By Kelly Davis
Name: Judy Jenner
Courses taught: Introduction to Translation, Introduction to Interpretation, Strategic Branding and Marketing for Interpreters and Translators
Judy Jenner’s got one of the coolest jobs ever. She and her sister, Dagmar, are the (identical) twins behind Twin Translations, a bi-national business that provides translation services in a range of settings, from courtrooms to boardrooms to international governing bodies. The sisters grew up in Mexico City, in a trilingual household, and parlayed their fluency in German, Spanish and English into a successful business. Judy, whose Extension courses are offered online, says a career in translation requires a unique skillset that goes beyond simply being fluent, but can be incredibly rewarding.
How did you get started in your career field?
I had the great pleasure of growing up in Mexico City, the Austrian-born daughter of an expat, and was surrounded by a variety of languages at an early age. One fine spring day, on the school bus home from middle school in Mexico City, my twin sister and I decided that we would work with languages when we grew up. We didn’t know exactly what that meant back then, but we have made our childhood dream a reality, for which I am grateful every day.
What do most enjoy about your profession?
Above anything, I love seeing the impact translation and interpreting have on the global economy and our lives in general. Without us, there would be no international commerce, no diplomacy, no literature in other languages. It’s powerful to remind yourself how critical language services are. There are even interpreters who work for the International Space Station, as the Russian cosmonauts and American astronauts can only talk to each other through interpreters who are located in Houston. Not every interpreting assignment or translation project is exciting on its own, but on the meta level, what translators and interpreters do in aggregate has an enormous impact.
What advice would you give to someone looking to enter this field?
Newcomers need to understand that there are relatively few in-house positions for translators and interpreters in the U.S. (the situation is a bit different in Europe). That means that the vast majority of linguists will be self-employed and will be running their own business. Ask yourself: are you too risk-averse to run a business? Can you deal with the uncertainty of not having a paycheck? Do you have the necessary business skills? How will you acquire clients? Not everyone is an entrepreneur, which is completely fine, but if you go into this field expecting to have full-time in-house employment, you are probably setting yourself up for disappointment. There are, of course, in-house jobs, but there just aren’t that many. The second piece of advice is to critically evaluate your language skills and understand that being perfectly bilingual is the minimum requirement to be a translator or an interpreter. Being bilingual doesn’t make you a linguist just like having two hands does not make you a pianist — but you do need those two languages and the hands, in the case of the pianist.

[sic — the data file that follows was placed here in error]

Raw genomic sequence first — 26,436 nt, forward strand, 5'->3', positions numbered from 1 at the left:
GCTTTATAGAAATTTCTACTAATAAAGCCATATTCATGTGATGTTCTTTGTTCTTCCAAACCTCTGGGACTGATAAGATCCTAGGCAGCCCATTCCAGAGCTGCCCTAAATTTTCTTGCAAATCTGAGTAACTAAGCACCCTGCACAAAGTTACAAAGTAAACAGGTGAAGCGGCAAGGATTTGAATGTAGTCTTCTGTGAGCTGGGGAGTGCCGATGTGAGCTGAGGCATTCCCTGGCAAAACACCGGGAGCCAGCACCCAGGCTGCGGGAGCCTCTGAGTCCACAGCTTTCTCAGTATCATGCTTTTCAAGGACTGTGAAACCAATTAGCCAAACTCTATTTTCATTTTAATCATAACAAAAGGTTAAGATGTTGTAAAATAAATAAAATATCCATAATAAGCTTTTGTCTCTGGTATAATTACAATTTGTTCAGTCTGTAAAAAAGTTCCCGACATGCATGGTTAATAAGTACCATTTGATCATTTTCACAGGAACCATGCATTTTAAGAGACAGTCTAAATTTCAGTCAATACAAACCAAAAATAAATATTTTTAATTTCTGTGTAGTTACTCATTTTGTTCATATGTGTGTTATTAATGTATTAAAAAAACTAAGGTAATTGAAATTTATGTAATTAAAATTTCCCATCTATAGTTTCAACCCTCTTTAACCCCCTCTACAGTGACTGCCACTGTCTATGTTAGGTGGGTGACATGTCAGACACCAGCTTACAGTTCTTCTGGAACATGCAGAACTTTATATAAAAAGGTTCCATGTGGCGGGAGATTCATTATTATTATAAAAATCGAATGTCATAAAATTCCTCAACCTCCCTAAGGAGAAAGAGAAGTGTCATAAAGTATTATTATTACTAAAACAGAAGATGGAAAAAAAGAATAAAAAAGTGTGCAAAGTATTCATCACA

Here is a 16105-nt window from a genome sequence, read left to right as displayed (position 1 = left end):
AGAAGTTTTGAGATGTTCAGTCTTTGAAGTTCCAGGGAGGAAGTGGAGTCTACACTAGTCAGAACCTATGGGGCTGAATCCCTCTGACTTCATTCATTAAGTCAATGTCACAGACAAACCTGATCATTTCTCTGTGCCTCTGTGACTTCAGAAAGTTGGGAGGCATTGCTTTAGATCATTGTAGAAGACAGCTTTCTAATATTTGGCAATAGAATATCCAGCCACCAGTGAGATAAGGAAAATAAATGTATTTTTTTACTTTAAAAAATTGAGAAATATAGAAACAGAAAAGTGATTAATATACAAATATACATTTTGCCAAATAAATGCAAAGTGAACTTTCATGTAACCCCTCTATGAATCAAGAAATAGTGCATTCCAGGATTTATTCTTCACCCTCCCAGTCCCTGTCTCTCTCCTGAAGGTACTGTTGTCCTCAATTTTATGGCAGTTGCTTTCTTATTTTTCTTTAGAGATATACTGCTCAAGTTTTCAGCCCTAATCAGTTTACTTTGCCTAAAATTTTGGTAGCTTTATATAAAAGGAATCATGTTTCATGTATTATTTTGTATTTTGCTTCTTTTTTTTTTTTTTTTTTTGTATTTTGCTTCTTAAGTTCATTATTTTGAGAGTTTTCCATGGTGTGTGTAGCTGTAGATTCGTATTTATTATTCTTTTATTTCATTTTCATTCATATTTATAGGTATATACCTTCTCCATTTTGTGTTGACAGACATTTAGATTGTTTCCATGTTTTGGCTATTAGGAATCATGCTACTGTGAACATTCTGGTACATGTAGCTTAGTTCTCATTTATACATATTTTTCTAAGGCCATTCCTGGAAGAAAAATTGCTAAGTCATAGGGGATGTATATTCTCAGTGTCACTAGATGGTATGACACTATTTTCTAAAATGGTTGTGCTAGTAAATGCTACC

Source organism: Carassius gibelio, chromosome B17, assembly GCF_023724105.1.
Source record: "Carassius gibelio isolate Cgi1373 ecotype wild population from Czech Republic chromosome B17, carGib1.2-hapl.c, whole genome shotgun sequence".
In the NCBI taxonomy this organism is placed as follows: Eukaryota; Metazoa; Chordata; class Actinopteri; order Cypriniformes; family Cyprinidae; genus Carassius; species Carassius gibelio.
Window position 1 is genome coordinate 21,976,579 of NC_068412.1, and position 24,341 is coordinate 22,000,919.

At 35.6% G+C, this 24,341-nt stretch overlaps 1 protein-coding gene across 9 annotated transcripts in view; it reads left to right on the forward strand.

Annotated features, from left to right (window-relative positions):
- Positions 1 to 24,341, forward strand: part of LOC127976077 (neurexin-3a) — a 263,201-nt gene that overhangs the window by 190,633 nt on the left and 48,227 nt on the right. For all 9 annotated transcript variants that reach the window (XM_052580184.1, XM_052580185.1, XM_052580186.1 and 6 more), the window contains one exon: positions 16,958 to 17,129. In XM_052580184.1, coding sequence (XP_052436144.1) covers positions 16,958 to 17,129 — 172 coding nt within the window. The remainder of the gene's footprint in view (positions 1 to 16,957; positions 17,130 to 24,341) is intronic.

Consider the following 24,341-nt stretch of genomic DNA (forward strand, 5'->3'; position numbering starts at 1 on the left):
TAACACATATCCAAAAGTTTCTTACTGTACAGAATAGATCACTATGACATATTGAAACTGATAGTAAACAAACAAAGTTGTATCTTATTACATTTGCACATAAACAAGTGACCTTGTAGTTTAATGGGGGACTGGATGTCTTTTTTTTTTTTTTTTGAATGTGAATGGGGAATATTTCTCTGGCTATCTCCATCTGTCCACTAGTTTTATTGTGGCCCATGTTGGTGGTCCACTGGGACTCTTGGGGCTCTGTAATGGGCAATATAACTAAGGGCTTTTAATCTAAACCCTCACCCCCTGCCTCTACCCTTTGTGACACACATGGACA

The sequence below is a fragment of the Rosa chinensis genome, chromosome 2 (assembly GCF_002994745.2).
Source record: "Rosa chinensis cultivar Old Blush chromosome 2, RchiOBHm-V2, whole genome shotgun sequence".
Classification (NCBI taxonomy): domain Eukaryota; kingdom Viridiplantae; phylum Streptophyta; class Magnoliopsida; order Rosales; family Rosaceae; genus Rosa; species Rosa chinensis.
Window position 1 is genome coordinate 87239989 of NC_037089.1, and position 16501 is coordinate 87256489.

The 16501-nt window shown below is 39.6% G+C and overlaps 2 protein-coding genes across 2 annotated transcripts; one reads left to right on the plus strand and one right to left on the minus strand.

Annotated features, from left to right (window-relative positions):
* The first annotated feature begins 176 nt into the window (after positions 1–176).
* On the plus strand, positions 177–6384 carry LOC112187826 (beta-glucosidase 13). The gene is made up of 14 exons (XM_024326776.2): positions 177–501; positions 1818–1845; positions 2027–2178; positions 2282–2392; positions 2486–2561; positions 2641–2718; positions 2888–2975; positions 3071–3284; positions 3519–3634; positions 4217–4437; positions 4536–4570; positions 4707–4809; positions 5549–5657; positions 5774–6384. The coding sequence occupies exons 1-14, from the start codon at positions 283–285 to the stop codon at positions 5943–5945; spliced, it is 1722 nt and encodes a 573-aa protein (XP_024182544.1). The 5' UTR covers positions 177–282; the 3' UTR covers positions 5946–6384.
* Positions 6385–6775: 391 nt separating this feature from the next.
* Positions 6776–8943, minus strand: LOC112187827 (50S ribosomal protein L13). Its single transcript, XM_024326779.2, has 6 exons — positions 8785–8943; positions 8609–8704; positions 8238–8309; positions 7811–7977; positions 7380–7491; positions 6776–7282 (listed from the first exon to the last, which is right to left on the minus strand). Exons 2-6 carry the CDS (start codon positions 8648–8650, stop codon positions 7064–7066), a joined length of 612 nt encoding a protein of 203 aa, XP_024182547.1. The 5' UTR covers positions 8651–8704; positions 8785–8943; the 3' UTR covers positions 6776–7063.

How is your field changing?
Technology with all its positive and sometimes negative effects has had a significant impact on our industry. I am personally a technophile, so I enjoy exploring the new trends and software and using the ones that work for me. Newcomers to this field definitely need to embrace technology.
What new skills do people need to stay current?
Technology skills and people skills — in this industry and in any other.
What do you like most about working for Extension?
I truly enjoy seeing the impact I have on students’ lives and it is amazing to meet them in person at conferences. I treasure the notes that students send me at the end of the quarter. Many of them have made me quite teary-eyed. Teaching is very much a labor of love, and it’s fantastic to see how useful my classes have been to my lovely students. I can’t wait to see where they all go from here.
You can learn more about UC San Diego Extension's Translation & Interpretation classes and programs on our website, or you can contact the department at firstname.lastname@example.org.